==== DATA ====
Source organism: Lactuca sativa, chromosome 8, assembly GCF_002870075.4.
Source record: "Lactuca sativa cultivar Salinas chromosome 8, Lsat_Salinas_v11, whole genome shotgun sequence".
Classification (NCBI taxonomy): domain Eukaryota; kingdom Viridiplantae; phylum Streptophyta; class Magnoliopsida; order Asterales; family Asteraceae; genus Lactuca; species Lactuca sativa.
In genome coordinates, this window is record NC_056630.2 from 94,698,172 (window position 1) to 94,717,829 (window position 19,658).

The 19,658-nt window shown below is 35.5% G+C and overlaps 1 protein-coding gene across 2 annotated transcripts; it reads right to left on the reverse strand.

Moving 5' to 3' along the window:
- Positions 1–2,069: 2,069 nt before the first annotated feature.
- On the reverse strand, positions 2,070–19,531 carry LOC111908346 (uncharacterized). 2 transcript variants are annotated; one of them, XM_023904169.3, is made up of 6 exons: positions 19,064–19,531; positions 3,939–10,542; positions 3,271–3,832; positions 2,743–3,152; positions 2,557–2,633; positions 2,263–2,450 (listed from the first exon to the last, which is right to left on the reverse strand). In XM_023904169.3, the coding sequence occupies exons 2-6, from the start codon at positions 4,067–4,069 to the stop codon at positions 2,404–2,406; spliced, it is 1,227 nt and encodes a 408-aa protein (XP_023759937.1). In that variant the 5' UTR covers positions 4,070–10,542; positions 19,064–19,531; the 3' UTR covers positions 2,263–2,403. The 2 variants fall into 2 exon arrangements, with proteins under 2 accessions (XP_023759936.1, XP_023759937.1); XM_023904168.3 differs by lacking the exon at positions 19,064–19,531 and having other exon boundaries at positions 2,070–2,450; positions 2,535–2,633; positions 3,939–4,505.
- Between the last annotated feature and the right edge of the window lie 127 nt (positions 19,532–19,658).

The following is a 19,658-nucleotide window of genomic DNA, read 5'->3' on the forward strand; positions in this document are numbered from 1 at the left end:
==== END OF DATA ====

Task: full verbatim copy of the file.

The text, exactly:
Source organism: Lactuca sativa, chromosome 8, assembly GCF_002870075.4.
Source record: "Lactuca sativa cultivar Salinas chromosome 8, Lsat_Salinas_v11, whole genome shotgun sequence".
Classification (NCBI taxonomy): domain Eukaryota; kingdom Viridiplantae; phylum Streptophyta; class Magnoliopsida; order Asterales; family Asteraceae; genus Lactuca; species Lactuca sativa.
In genome coordinates, this window is record NC_056630.2 from 94,698,172 (window position 1) to 94,717,829 (window position 19,658).

The 19,658-nt window shown below is 35.5% G+C and overlaps 1 protein-coding gene across 2 annotated transcripts; it reads right to left on the reverse strand.

Moving 5' to 3' along the window:
- Positions 1–2,069: 2,069 nt before the first annotated feature.
- On the reverse strand, positions 2,070–19,531 carry LOC111908346 (uncharacterized). 2 transcript variants are annotated; one of them, XM_023904169.3, is made up of 6 exons: positions 19,064–19,531; positions 3,939–10,542; positions 3,271–3,832; positions 2,743–3,152; positions 2,557–2,633; positions 2,263–2,450 (listed from the first exon to the last, which is right to left on the reverse strand). In XM_023904169.3, the coding sequence occupies exons 2-6, from the start codon at positions 4,067–4,069 to the stop codon at positions 2,404–2,406; spliced, it is 1,227 nt and encodes a 408-aa protein (XP_023759937.1). In that variant the 5' UTR covers positions 4,070–10,542; positions 19,064–19,531; the 3' UTR covers positions 2,263–2,403. The 2 variants fall into 2 exon arrangements, with proteins under 2 accessions (XP_023759936.1, XP_023759937.1); XM_023904168.3 differs by lacking the exon at positions 19,064–19,531 and having other exon boundaries at positions 2,070–2,450; positions 2,535–2,633; positions 3,939–4,505.
- Between the last annotated feature and the right edge of the window lie 127 nt (positions 19,532–19,658).

The following is a 19,658-nucleotide window of genomic DNA, read 5'->3' on the forward strand; positions in this document are numbered from 1 at the left end: